Winos are going crazy after years of drinking methanol-laced moonshine
Alcohol addicts are treated at Hanoi Mental Hospital with neurosis caused by methanol-doped rice wine. Photo by Minh Sang
Phan Van Ngoan does not allow himself to go to any community events, even holiday parties.
Villagers in the tiny Ha Nam Province commune Ngoan calls home say he is “lazy.”
But his wife, Tran Thi Tre, said the 57-year-old is just trying to avoid being invited to drink after years of drinking methane-tainted homemade hooch, which doctors said brought on symptoms of psychosis and insanity in Ngoan and other drinkers.
Doctors in Vietnam are saying that many patients they treat for neurosis have been drinking rice wine (rượu đế in Vietnamese) doped with methanol – an industrial chemical added to increase the alcohol content. They found abnormally high methanol content in Ngoan’s blood – even for a drinker – and in many other patients under treatment for psychotic episodes.
Tre said she started sending Ngoan to mental hospitals all over northern Vietnam once he could no longer recognize his wife and children.
“Every time he came home from a local party, he was drunk and stayed in bed for two or three days, almost unconscious,” she said.
“Or he would smash the furniture, burn clothes, beat me and the children. One time he must have drunk a lot, so he smashed the altar and chased us with a knife threatening to kill us.”
She brought him to Ha Nam Mental Hospital the first time only once he had passed out from a lot of drinking. He has now spent nearly ten years in and out of various hospitals. But his mental capabilities have not fully recovered; his short term memory is shot, and he cannot even remember how to get to his house from town.
Ngoan in fact just arrived home after one month of treatment at Hanoi’s leading Bach Mai Hospital poison center, where doctors said the methanol in the bootlegged alcohol he had been drinking caused neurosis.
Like the mad-hatters of old, methanol does not destroy sanity right away, but over time it eats away major brain functions, doctors said.
Now Ngoan’s family has to foot his medical bills on their own as none of the construction companies Ngoan used to work for will hire him anymore for fear of drunken episodes laced with insanity and fighting.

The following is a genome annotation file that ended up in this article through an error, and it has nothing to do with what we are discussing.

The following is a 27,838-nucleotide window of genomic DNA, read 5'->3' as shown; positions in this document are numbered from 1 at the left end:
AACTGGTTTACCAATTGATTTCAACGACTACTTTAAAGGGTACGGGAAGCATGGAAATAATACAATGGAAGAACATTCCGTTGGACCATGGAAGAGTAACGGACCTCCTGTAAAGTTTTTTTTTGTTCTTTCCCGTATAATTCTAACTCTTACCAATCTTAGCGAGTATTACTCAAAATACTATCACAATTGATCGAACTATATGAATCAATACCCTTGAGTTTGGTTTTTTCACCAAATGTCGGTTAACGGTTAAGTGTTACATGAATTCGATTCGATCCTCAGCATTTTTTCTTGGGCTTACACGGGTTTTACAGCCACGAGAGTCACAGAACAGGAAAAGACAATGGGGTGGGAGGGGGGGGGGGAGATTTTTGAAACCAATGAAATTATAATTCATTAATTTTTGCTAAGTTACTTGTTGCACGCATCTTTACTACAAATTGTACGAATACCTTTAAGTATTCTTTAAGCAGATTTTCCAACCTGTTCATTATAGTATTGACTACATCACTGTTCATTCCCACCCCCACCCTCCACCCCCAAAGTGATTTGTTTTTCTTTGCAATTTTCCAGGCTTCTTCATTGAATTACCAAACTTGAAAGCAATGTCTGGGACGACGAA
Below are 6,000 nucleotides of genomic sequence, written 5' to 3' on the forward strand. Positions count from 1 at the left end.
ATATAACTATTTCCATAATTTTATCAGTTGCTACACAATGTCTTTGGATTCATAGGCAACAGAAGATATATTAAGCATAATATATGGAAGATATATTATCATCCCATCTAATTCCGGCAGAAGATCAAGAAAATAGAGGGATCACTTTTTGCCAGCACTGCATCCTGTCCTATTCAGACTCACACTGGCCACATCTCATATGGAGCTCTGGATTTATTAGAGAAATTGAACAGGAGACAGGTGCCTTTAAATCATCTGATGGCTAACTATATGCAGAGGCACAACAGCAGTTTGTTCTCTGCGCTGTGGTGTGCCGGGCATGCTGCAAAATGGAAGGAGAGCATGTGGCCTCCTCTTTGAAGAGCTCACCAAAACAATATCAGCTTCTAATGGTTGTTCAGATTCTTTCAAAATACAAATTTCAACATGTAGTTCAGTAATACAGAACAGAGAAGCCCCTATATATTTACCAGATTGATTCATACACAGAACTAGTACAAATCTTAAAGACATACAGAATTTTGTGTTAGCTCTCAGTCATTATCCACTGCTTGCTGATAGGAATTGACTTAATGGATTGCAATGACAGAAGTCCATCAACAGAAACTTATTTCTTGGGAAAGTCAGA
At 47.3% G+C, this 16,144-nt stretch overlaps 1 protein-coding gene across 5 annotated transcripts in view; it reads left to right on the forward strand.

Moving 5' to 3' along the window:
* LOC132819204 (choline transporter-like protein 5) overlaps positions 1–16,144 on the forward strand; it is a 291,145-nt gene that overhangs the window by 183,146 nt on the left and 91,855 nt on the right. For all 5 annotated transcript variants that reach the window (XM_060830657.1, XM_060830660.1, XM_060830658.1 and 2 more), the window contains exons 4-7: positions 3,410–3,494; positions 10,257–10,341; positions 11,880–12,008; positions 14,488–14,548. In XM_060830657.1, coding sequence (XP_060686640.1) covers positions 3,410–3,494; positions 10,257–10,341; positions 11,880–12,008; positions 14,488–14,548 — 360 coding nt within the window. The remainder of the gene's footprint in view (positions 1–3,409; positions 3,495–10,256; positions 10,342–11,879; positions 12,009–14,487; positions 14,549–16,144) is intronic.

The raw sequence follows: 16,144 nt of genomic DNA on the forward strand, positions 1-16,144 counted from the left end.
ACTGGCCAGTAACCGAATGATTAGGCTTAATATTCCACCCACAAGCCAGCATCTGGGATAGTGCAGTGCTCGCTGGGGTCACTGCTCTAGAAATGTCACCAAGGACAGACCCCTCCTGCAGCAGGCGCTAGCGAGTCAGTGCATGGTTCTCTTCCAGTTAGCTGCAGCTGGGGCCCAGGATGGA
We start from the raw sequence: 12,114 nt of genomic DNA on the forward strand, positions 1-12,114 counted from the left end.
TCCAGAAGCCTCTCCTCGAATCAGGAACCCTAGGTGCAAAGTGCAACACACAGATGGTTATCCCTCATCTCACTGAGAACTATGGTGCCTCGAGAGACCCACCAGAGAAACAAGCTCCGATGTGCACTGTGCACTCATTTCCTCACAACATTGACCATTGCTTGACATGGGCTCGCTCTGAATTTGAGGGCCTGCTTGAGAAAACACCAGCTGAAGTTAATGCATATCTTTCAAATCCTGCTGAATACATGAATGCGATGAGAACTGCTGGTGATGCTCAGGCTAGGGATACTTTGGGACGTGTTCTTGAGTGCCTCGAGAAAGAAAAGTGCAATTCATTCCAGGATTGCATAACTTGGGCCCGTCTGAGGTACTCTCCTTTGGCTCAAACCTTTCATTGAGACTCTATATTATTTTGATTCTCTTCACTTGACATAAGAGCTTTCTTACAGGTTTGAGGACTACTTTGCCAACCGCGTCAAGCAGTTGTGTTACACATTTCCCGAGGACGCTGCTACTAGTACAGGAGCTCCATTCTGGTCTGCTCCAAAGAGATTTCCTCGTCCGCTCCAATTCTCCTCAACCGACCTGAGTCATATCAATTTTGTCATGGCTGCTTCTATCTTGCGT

Drinking the Kool-Aid
Tran Dinh Hoan, 64, a neighbor of Ngoan’s in Hop Ly Commune, is also suffering neurosis after more than 20 years of drinking methane-contaminated booze.
Hoan said he can barely taste the alcohol he drinks now, but it makes him more destructive and violent than ever.
He has received treatment at several mental hospitals, most recently in last December.
Doctor Le Quoc Dan from Hanoi Mental Hospital, where both Ngoan and Hoan have sought treatment, said the hospital received more than 50 cases of drunk patients every month, and the number has increased recently.
Dan said tests found elevated levels of methanol in the blood of all patients who have drunk rice wine produced in household factories without following safety or hygiene regulations.
Most of the patients were admitted to the hospital unconscious and suffered multiple disorders and many could have died without immediate transfusions, he said.
The doctor said signs of neurosis would come after drinking a lot of methanol-doped “wine” over a period of three or five years.
Many patients have a much longer history of drinking, like Nguyen Van Giap, 28, who has been drinking methanol hooch for ten years and cannot go a day without it, or Tran Quoc Hoan, 48, who has been drinking methanol for 15 years, turning from a man of two university degrees into an unemployed divorcee.
A chemical usually used in paint and fuel, methanol is highly toxic for humans. As little as 100 milliliters of methanol can cause blindness.
Vietnamese law limits methanol to 0.1 milligrams per liter of liquor.
But doctors at Bach Mai Hospital said bad moonshine can be poisonous even without methanol.
Nguyen Dam Chinh from Bach Mai’s Poison Control Center said heavy alcohol poisoning can damage the muscle cells and debris from the destruction can block the kidneys and cause them to decline.
More severe cases can lead to rhabdomyolysis, a condition involving damaged skeletal muscle tissue that can be fatal if not treated early, he said.
A report by the Vietnam Food Administration in late September last year said poison hooch has killed 66 people in Vietnam since 2007, and has hospitalized another 183 people.
Most of the deaths were caused by rice wine with high methanol content or with blends made using poisonous herbs, the report said, listing 328 producers, including family-run ones, that provide a total of 360 million liters of rice wine a year.
Vietnam’s government recently imposed a decree aiming to restrict the sale of alcohol.
As of January 1, 2013 licenses are only issued to alcohol businesses on a limited basis, based on the population of different localities and the country as a whole.
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By Ha An, Thanh Nien News (The story can be found in the March 15th issue of our print edition, Vietweek)